5. Press Enter to save the kernel configuration options to the default file name; alternatively, type a file name and press Enter.

    Typically, you will save to the default file name unless you are experimenting with various configuration scenarios.

    An outdir directory is created in the application directory. The outdir directory contains symbolic links to files under $ZEPHYR_BASE.


    At present, only a .config file can be built. If you have saved files with different file names and want to build with one of these, change the file name to .config. To keep your original .config, rename it to something other than .config.

    Kernel configuration files, such as the .config file, are saved as hidden files in outdir. To list all your kernel configuration files, enter ls -a at the terminal prompt.

    The following dialog opens, displaying the file name the configuration was saved to.

    Saved Configuration Name Dialog
  6. Press Enter to return to the options menu.

  7. To load any saved kernel configuration file, tab to < Load > and press Enter.

    The following dialog opens with the < Ok > command selected:

    Configuration File Load Dialog
  8. To load the last saved kernel configuration file, press < Ok >, or to load another saved configuration file, type the file name, then select < Ok >.

  9. Press Enter to load the file and return to the main menu.

  10. To exit the menu configuration, tab to < Exit > and press Enter.

    The following confirmation dialog opens with the < Yes > command selected.

    Exit Dialog
  11. Press Enter to retire the menu display and return to the console command line.

Application-Specific Code

Application-specific source code files are normally added to the application’s src directory. If the application adds a large number of files the developer can group them into sub-directories under src, to whatever depth is needed. The developer must supply a Makefile for the src directory, as well as for each sub-directory under src.


These Makefiles are distinct from the top-level application Makefile that appears in ~/app.

Application-specific source code should not use symbol name prefixes that have been reserved by the kernel for its own use. For more information, see

Naming Conventions.

The following requirements apply to all Makefiles in the src directory, including any sub-directories it may have.

  • During the build process, Kbuild identifies the source files to compile into object files by matching the file names identified in the application’s Makefile(s).


    A source file that is not referenced by any Makefile is not included when the application is built.

  • A Makefile cannot directly reference source code. It can only reference object files (.o files) produced from source code files.

  • A Makefile can only reference files in its own directory or in the sub-directories of that directory.

  • A Makefile may reference multiple files from a single-line entry. However, a separate line must be used to reference each directory.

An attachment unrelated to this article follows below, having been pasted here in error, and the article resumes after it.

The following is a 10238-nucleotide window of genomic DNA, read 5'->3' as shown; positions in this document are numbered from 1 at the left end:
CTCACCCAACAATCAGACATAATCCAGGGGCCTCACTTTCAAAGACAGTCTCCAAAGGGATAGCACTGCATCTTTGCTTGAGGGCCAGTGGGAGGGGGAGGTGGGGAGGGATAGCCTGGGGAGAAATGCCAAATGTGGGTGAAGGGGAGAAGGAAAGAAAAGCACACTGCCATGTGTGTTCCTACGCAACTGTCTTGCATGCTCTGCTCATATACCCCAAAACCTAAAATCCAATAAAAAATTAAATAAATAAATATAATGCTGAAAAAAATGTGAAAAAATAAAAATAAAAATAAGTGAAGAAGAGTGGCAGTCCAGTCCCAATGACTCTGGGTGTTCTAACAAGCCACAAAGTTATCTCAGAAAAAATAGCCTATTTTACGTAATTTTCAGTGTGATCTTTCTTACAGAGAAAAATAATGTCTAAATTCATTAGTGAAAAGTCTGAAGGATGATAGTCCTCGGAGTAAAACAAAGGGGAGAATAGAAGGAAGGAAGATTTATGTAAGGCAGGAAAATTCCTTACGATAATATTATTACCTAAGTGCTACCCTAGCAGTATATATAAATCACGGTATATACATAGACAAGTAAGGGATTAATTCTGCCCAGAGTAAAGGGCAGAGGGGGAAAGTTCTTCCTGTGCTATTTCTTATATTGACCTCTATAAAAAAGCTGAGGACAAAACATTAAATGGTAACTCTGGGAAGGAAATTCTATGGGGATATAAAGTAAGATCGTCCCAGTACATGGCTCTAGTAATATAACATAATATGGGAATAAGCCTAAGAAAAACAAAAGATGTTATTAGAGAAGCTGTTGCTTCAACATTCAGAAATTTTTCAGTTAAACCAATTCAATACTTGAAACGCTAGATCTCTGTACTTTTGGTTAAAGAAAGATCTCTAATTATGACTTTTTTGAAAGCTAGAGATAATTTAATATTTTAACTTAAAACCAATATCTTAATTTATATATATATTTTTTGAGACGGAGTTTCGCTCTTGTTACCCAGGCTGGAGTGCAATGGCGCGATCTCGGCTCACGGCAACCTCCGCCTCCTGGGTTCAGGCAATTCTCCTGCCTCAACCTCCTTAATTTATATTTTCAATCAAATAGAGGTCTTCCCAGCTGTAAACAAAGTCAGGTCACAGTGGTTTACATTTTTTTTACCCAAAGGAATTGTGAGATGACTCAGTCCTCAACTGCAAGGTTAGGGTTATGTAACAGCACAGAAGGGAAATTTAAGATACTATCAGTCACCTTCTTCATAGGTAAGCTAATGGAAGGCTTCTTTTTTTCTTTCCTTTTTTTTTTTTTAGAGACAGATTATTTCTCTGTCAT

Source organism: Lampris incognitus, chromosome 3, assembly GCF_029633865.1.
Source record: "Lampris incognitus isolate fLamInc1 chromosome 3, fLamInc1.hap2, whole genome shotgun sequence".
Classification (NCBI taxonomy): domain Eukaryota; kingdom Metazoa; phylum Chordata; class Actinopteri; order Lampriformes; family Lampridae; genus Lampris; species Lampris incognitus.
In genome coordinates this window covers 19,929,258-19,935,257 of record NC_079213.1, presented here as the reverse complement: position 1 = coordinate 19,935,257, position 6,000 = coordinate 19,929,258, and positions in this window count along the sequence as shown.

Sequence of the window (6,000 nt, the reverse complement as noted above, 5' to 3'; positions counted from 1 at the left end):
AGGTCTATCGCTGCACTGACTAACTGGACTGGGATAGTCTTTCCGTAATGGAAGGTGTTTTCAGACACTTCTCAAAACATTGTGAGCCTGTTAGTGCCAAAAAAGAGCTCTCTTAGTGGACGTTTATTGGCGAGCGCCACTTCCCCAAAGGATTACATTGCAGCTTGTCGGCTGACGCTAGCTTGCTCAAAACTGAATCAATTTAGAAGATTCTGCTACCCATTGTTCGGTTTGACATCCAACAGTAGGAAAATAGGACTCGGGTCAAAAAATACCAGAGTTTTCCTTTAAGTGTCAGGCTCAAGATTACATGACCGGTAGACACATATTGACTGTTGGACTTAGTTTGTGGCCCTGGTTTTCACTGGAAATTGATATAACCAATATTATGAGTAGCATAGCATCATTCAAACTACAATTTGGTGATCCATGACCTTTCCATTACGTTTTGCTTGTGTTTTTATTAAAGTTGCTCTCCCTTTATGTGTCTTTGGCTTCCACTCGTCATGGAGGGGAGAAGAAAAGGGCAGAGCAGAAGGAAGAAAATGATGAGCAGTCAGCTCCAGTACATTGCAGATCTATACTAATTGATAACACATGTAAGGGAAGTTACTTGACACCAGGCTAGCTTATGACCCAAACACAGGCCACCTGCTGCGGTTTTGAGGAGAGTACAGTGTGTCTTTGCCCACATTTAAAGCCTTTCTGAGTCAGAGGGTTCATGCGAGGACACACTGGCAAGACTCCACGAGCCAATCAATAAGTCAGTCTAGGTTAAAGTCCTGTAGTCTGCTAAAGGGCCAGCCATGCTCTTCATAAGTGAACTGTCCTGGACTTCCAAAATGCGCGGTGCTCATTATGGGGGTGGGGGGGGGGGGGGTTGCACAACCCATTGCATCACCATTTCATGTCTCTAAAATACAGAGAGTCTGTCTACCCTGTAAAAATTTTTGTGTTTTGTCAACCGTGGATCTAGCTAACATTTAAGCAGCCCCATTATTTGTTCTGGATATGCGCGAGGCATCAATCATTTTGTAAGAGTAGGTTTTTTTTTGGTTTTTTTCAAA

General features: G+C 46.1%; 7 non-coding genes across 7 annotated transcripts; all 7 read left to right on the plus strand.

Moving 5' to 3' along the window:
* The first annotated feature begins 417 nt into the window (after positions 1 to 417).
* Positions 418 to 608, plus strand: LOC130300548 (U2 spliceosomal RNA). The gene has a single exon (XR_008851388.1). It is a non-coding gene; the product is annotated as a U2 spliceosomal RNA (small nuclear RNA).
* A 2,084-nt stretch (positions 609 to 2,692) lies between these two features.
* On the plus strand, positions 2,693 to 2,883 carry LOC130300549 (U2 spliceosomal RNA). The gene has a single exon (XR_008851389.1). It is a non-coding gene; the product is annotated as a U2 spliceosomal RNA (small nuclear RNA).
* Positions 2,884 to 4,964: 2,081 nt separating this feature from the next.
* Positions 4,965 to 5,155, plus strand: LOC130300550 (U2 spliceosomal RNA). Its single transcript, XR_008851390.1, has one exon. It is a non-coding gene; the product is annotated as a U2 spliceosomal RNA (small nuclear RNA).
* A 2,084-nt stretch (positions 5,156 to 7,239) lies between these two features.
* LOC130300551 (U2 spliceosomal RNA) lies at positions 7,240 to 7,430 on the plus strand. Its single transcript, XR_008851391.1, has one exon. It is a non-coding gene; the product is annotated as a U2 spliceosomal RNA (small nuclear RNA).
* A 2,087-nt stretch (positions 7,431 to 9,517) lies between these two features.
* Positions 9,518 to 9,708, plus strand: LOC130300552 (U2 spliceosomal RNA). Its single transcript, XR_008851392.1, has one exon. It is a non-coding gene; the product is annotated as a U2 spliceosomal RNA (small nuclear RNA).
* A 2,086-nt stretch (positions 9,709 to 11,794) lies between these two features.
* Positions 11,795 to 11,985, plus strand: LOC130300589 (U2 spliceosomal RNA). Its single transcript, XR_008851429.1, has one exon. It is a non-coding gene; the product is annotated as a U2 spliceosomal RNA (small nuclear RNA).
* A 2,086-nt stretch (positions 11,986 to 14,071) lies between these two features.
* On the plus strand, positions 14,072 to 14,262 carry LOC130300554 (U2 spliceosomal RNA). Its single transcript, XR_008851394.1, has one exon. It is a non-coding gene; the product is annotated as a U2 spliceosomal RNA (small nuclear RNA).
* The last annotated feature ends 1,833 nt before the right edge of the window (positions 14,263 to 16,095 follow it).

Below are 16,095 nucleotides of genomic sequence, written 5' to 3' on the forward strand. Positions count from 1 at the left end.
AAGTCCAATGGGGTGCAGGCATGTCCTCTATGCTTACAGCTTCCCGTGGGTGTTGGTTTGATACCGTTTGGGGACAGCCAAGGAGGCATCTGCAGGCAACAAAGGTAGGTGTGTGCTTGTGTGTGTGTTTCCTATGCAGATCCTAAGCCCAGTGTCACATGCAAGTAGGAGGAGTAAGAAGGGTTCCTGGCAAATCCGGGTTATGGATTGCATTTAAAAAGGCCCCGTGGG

1. Create a directory structure for your source code in src and add your source code files to it.

  2. Create a Makefile in the src directory. Then create an additional Makefile in each of the sub-directories under the src directory, if any.

    1. Use the following syntax to add file references:

      obj-y += file1.o file2.o
    2. Use the following syntax to add directory references:

      obj-y += directory_name/**

This example is taken from the Dining Philosophers. To examine this file in context, navigate to: $ZEPHYR_BASE/samples/philosophers/src.

obj-y = main.o

Support for building third-party library code

It is possible to build library code outside the application’s src directory but it is important that both application and library code targets the same Application Binary Interface (ABI). On most architectures there are compiler flags that control the ABI targeted, making it important that both libraries and applications have certain compiler flags in common. It may also be useful for glue code to have access to Zephyr kernel header files.

To make it easier to integrate third-party components, the Zephyr build system includes a special build target, outputexports, that takes a number of critical variables from the Zephyr build system and copies them into Makefile.export. This allows the critical variables to be included by wrapper code for use in a third-party build system.

The following variables are recommended for use within the third-party build (see Makefile.export for the complete list of exported variables):

  • CROSS_COMPILE, together with related convenience variables to call the cross-tools directly (including AR, AS, CC, CXX, CPP and LD).
  • ARCH and BOARD, together with several variables that identify the Zephyr kernel version.
  • KBUILD_CFLAGS, NOSTDINC_FLAGS and ZEPHYRINCLUDE all of which should normally be added, in that order, to CFLAGS (or CXXFLAGS).
  • All kconfig variables, allowing features of the library code to be enabled/disabled automatically based on the Zephyr kernel configuration.

samples/application_development/static_lib is a sample project that demonstrates some of these features.

Build an Application

The Zephyr build system compiles and links all components of an application into a single application image that can be run on simulated hardware or real hardware.

  1. Navigate to the application directory ~/app.

  2. Enter the following command to build the application’s zephyr.elf image using the configuration settings for the board type specified in the application’s Makefile.

    $ make

    If desired, you can build the application using the configuration settings specified in an alternate .conf file using the CONF_FILE parameter. These settings will override the settings in the application’s .config file or its default .conf file. For example: